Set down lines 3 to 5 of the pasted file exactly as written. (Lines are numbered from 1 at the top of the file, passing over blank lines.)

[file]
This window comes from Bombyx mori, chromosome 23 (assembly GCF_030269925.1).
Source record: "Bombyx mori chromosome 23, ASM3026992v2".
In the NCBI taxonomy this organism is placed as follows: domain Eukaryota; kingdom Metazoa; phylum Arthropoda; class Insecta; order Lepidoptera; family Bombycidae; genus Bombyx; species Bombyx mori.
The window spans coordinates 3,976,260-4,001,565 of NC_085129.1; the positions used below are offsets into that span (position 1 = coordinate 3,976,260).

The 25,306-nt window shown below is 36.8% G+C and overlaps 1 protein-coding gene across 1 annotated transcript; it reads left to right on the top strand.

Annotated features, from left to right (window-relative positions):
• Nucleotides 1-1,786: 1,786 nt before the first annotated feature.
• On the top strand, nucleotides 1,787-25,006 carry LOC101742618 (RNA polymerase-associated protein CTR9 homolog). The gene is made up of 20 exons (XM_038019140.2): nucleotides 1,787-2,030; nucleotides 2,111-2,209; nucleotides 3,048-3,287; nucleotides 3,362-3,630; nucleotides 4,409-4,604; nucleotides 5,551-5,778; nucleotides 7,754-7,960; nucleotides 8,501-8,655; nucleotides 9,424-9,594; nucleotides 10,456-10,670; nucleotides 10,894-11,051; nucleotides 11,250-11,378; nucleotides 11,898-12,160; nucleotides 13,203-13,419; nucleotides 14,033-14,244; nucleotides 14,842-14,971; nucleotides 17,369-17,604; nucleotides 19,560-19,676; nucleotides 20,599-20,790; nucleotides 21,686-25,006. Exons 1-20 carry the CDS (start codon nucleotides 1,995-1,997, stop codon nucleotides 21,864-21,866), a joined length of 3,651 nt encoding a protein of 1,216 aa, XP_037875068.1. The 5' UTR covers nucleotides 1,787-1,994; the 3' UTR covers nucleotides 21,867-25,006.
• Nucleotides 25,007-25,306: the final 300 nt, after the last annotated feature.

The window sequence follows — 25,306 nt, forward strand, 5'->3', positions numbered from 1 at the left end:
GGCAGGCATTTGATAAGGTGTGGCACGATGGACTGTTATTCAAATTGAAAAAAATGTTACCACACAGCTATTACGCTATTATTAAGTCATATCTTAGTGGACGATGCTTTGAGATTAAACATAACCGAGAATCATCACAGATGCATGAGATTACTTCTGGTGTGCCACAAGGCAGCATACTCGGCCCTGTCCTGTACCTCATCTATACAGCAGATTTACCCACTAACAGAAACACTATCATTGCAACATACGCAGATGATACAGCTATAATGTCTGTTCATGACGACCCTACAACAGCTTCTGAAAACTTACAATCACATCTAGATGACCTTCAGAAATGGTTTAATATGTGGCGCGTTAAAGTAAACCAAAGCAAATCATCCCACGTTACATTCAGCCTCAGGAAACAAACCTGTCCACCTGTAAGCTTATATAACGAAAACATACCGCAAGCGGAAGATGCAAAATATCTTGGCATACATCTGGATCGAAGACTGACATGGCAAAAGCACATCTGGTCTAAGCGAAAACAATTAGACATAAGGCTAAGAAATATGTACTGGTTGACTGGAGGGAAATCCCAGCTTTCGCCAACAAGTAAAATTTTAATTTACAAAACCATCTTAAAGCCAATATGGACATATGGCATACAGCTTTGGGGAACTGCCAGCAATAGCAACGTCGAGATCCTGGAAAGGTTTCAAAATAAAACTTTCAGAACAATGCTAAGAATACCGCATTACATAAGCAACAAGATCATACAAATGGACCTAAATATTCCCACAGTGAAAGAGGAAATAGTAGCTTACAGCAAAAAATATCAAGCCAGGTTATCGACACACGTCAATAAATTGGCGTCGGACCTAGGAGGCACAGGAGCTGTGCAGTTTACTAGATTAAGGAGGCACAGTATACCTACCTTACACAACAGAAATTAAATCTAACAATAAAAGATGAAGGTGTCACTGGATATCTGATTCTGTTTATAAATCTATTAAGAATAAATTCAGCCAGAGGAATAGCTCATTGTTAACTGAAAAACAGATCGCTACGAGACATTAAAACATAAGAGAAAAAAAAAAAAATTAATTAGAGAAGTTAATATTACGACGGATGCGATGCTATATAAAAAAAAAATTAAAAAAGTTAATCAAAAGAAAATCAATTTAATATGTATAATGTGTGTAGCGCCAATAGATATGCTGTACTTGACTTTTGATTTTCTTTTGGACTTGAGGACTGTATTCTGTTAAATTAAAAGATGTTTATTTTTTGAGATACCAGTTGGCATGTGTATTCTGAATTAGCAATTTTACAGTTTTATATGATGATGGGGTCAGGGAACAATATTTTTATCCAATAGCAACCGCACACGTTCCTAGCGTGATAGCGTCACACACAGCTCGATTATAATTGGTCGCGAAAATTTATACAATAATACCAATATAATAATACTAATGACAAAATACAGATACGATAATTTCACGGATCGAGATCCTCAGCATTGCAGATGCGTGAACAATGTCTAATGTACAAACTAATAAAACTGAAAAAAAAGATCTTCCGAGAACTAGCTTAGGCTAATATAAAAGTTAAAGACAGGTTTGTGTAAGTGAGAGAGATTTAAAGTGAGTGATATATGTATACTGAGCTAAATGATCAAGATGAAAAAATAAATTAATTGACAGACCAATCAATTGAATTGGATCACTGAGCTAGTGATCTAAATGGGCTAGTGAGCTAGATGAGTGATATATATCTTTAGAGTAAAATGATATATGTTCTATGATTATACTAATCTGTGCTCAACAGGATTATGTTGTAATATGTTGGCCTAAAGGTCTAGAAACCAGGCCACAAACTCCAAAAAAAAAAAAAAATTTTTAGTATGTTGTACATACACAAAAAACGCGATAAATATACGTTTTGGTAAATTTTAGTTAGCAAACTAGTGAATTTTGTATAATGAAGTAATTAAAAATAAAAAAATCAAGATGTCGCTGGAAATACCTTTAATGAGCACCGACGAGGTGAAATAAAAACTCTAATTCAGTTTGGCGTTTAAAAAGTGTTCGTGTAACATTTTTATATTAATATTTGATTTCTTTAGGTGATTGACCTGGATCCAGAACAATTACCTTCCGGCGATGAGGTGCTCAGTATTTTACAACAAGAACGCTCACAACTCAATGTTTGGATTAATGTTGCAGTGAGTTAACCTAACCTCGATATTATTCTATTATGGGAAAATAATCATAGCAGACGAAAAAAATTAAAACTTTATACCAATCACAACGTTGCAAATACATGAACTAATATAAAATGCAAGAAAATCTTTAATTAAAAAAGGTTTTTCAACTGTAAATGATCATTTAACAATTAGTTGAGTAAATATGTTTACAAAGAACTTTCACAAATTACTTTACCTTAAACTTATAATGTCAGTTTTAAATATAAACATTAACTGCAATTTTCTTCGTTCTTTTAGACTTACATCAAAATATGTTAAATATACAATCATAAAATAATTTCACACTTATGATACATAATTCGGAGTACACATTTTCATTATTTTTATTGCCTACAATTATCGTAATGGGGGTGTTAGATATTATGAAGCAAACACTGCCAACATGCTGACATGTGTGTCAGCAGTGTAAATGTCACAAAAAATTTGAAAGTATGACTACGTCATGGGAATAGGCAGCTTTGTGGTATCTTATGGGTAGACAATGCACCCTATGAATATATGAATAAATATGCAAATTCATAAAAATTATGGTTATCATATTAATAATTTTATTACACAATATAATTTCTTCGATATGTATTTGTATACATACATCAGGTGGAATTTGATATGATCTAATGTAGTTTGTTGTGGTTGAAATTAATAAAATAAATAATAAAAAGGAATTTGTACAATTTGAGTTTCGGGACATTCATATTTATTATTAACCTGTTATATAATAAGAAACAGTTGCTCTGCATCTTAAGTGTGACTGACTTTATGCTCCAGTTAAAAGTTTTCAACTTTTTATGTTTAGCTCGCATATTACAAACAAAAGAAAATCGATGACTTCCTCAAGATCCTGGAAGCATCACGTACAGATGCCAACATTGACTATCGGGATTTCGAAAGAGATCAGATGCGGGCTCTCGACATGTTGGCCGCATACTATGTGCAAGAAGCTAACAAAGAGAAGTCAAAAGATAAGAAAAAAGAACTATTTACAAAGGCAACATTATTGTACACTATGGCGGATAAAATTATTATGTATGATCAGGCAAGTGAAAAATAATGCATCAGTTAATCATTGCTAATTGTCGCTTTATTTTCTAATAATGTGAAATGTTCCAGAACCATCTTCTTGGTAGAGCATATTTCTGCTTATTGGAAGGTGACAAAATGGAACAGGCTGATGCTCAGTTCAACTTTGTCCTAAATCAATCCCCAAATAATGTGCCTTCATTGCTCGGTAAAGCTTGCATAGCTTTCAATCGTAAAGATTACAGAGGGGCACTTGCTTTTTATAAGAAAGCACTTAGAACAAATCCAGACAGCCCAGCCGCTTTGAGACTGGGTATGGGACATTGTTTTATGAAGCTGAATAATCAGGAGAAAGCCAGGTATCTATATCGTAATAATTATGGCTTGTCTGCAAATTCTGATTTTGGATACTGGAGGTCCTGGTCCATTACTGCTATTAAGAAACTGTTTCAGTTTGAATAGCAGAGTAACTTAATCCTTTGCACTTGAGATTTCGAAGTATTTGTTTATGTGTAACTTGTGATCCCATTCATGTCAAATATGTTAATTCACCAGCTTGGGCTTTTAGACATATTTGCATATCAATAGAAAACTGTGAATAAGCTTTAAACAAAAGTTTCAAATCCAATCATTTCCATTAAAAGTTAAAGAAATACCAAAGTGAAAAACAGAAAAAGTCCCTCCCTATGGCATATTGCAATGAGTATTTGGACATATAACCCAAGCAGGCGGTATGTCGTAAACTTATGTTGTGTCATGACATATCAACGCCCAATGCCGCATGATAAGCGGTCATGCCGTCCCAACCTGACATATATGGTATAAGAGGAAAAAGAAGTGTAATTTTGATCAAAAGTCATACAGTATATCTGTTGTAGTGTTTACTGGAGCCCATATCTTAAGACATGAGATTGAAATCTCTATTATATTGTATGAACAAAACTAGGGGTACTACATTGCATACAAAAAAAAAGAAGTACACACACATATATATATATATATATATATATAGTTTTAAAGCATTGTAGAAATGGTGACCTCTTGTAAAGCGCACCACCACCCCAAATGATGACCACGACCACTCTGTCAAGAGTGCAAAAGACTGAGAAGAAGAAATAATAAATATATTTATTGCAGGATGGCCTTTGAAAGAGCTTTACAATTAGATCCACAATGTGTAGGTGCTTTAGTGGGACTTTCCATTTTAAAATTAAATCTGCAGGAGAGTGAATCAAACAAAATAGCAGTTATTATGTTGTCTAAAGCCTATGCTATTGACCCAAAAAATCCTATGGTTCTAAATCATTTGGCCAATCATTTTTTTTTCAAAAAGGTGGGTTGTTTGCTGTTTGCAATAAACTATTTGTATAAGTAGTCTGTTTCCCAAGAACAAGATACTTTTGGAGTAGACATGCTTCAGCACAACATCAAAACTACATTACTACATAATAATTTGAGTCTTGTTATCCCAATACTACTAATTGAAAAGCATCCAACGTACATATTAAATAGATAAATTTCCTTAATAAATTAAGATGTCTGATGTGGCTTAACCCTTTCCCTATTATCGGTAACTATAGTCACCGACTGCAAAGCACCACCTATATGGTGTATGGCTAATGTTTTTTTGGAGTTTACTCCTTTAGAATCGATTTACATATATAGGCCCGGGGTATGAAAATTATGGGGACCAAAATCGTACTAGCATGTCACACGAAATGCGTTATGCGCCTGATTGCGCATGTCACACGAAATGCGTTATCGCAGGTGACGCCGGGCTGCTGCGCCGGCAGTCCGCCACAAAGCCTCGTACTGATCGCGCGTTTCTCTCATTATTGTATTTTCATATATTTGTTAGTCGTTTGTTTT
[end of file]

In the NCBI taxonomy this organism is placed as follows: domain Eukaryota; kingdom Metazoa; phylum Arthropoda; class Insecta; order Lepidoptera; family Bombycidae; genus Bombyx; species Bombyx mori.
The window spans coordinates 3,976,260-4,001,565 of NC_085129.1; the positions used below are offsets into that span (position 1 = coordinate 3,976,260).

The 25,306-nt window shown below is 36.8% G+C and overlaps 1 protein-coding gene across 1 annotated transcript; it reads left to right on the top strand.